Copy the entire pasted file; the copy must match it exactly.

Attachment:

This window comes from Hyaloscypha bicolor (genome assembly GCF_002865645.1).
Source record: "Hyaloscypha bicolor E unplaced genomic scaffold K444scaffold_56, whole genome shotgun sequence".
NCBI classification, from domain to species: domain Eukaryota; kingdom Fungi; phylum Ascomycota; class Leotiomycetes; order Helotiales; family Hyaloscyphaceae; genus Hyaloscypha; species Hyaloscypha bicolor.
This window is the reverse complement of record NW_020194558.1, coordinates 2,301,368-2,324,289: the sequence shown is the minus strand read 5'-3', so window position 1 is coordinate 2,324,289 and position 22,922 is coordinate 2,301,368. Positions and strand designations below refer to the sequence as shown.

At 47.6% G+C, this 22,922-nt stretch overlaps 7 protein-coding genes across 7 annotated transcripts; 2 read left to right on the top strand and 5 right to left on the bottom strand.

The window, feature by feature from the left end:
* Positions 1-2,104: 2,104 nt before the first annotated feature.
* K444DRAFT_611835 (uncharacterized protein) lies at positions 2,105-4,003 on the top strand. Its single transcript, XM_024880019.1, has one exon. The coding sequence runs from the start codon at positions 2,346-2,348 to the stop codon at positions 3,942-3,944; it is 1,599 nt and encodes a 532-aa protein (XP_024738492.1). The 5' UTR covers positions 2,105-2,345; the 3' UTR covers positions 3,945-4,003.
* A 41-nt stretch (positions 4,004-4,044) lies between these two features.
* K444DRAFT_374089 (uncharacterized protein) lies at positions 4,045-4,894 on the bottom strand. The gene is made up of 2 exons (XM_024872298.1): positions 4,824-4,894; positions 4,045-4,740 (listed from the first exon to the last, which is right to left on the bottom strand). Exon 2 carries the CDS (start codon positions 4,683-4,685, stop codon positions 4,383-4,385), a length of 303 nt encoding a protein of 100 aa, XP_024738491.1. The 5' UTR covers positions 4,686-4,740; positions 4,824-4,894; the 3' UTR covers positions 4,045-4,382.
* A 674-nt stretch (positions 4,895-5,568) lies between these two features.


This window comes from Hyaloscypha bicolor (genome assembly GCF_002865645.1).
Source record: "Hyaloscypha bicolor E unplaced genomic scaffold K444scaffold_56, whole genome shotgun sequence".
NCBI classification, from domain to species: domain Eukaryota; kingdom Fungi; phylum Ascomycota; class Leotiomycetes; order Helotiales; family Hyaloscyphaceae; genus Hyaloscypha; species Hyaloscypha bicolor.
This window is the reverse complement of record NW_020194558.1, coordinates 2,301,368-2,324,289: the sequence shown is the minus strand read 5'-3', so window position 1 is coordinate 2,324,289 and position 22,922 is coordinate 2,301,368. Positions and strand designations below refer to the sequence as shown.

At 47.6% G+C, this 22,922-nt stretch overlaps 7 protein-coding genes across 7 annotated transcripts; 2 read left to right on the top strand and 5 right to left on the bottom strand.

The window, feature by feature from the left end:
* Positions 1-2,104: 2,104 nt before the first annotated feature.
* K444DRAFT_611835 (uncharacterized protein) lies at positions 2,105-4,003 on the top strand. Its single transcript, XM_024880019.1, has one exon. The coding sequence runs from the start codon at positions 2,346-2,348 to the stop codon at positions 3,942-3,944; it is 1,599 nt and encodes a 532-aa protein (XP_024738492.1). The 5' UTR covers positions 2,105-2,345; the 3' UTR covers positions 3,945-4,003.
* A 41-nt stretch (positions 4,004-4,044) lies between these two features.
* K444DRAFT_374089 (uncharacterized protein) lies at positions 4,045-4,894 on the bottom strand. The gene is made up of 2 exons (XM_024872298.1): positions 4,824-4,894; positions 4,045-4,740 (listed from the first exon to the last, which is right to left on the bottom strand). Exon 2 carries the CDS (start codon positions 4,683-4,685, stop codon positions 4,383-4,385), a length of 303 nt encoding a protein of 100 aa, XP_024738491.1. The 5' UTR covers positions 4,686-4,740; positions 4,824-4,894; the 3' UTR covers positions 4,045-4,382.
* A 674-nt stretch (positions 4,895-5,568) lies between these two features.